I was sitting in an Air Force training room learning a new mission and airplane in which we would be flying low-level missions at night. The words “End of Recording” were flashing in green on the screen in front of me. Thankfully, the lights were still down low because my eyes were filled with tears.
I had just listened to my friend “Mike” and his crew fight to the very end to save their aircraft and themselves before they impacted a mountain on a night, low-level mission a long way from home.
They were all killed instantly, and the words “End of Recording” stared back at me with finality.
My mind flashed back to the last time I had seen Mike. It happened like so many military reunions, in some random trailer in a desert in the Middle East.
I was sitting at a briefing table getting ready for that night’s mission—learning new code words, reviewing escape plans and filling out what seemed to be endless amounts of paperwork. On a side note, war generates a lot of things, but it generates an amazing amount of paperwork.
My crew was getting food, weapons and the requisite white Toyota pickup truck, which we used to get to the airplane. I was sitting alone when suddenly the door opened and in from the heat and the haze stepped Mike. I hadn’t seen him in years, since our initial training together.
The next few minutes were a flurry of handshakes and, “What are you doing out in the middle of nowhere?”
We caught up on family, marriages, kids, friends from training and what our flying assignment plans were for the future. Mike told me he was about to transition to a new mission and aircraft and would be leaving for training soon. The assignment was going to be with the group my Dad started back in Vietnam, so I shared a bunch of stories with him about the “old heads.”
After what seemed far too short of a time, we had to go to work. As we walked out into the heat, we both said, “Fly safe brother” and then got in our trucks and headed to the flight line.
That was the last time I saw Mike.
In that training room, I was sick to my stomach and wishing there was some way to change the end of the video we had just watched. The lights came up, and then it was time to get to work, to learn from the mistakes, so we wouldn’t make the same ones, while at the same time honoring how hard they fought.
One of my instructors said it best: “Never, never, never, give up, ever.”
Mike and his crew didn’t, and I was proud of him.
A few years later, I received an invitation to go to a memorial service where Mike and all the crews in his group that had lost their lives over the past 50 years would be honored. I decided to take my son, and we met up with hundreds of aircrew members, including my Dad, at a base in Florida.
It came time for the official ceremony, and we all rose to attention. The name of every crewmember who had lost their lives was read aloud. They went in order beginning from the Vietnam era and ending with present day. The names were read as a crew each time, and when they began reading Mike and his crew’s names, the tears started rolling.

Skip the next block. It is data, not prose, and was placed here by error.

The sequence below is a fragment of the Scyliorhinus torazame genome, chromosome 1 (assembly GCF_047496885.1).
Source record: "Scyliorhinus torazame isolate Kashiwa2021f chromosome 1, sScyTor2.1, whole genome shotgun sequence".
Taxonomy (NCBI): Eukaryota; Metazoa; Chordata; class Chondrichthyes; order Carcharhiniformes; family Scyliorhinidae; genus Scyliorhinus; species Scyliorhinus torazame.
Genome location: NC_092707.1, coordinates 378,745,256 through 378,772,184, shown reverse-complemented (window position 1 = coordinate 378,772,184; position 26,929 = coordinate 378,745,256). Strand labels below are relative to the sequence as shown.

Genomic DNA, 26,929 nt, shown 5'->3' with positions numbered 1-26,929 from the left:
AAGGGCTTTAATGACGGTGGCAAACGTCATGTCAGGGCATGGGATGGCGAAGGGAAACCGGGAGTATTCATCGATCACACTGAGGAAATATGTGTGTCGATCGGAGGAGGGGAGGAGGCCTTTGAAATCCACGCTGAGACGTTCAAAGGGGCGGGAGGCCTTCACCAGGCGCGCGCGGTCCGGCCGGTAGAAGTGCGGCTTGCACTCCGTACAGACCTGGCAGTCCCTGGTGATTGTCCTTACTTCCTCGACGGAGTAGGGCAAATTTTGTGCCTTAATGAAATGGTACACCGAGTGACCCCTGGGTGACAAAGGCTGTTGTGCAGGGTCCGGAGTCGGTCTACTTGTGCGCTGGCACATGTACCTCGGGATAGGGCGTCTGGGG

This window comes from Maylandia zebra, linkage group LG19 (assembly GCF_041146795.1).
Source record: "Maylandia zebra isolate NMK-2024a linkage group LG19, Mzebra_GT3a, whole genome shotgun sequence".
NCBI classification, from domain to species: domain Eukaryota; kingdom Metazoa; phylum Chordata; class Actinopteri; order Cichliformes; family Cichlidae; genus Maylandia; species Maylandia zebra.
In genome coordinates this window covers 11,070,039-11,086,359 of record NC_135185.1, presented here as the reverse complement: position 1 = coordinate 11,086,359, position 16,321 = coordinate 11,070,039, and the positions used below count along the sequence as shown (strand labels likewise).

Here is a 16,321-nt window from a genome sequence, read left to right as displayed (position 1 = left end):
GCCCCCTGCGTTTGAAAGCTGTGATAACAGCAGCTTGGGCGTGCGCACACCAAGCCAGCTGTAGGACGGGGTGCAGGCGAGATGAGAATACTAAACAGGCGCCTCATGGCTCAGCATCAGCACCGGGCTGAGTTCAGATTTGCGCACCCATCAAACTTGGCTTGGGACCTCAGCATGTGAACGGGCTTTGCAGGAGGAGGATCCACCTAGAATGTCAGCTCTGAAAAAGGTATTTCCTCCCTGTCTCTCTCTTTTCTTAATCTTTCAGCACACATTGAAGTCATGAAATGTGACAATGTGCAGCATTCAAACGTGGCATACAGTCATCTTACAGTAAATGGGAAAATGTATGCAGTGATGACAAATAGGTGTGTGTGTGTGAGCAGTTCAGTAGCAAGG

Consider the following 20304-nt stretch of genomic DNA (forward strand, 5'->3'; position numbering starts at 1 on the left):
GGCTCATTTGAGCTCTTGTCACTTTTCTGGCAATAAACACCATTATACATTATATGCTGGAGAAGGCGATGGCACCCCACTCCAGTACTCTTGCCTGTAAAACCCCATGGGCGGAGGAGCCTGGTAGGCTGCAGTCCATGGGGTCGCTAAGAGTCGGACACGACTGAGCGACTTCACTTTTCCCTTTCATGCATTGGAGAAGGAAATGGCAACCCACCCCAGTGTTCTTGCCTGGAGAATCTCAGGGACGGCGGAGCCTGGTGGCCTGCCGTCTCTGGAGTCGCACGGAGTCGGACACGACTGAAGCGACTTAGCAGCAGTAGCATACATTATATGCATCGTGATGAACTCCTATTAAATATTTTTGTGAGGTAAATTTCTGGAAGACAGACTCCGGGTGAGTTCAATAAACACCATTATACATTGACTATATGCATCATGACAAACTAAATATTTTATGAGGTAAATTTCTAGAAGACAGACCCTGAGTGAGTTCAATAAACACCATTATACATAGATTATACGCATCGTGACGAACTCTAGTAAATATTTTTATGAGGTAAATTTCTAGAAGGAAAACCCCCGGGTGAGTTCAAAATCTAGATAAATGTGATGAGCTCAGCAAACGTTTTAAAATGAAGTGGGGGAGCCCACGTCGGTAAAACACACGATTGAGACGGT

There was something peaceful though about being all together sharing this.
As I looked around, I recognized Mike’s parents sitting a couple of rows in front of us. When the service concluded, I took my son down so we could say hello and pay our respects to them. I approached his dad, a retired full colonel who was a pilot and an Air Force chaplain as well.
I re-introduced myself. It had been years since we had seen each other. Mike’s dad and mom thanked us for coming, and then I decided to share some funny stories of Mike and his infectious laugh. His mom immediately lit up and started laughing and calling others over to hear about Mike.
Suddenly, there was Mike standing right in front of me in the shape of his daughter who was the same age as my son. His mom said she has the same laugh and smile as Mike, and she was right.
I was reminded yet again that “End of Recording” isn’t really the end of the recording. Both Mike and I share a faith that believes that, and seeing his daughter reminded me of it yet again.
Before we left, I went and looked at the memorial to Mike and all of the crews. On it was inscribed one of my favorite verses, Isaiah 6:8: “Then I heard the voice of the Lord saying, ‘Whom shall I send? And who will go for us?’ And I said, ‘Here am I. Send me!’”
I couldn’t think of a more perfect verse to honor all of them.
Memorial Day is a celebration of those that said, “Send Me,” but didn’t get to come home. Remember their families. If you know one of them, make sure they realize how much that person meant to you, and even if they have heard a story a thousand times, tell it to them again.
I have seen firsthand how much it means for them to know how their loved one impacted your life. It’s more evidence to them that “End of Recording” isn’t the end of the story.
God Bless those families we celebrate this weekend, and God Bless America.
Shawn Mattingly is a pilot for UPS and a lieutenant colonel in the U.S. Air Force Reserves.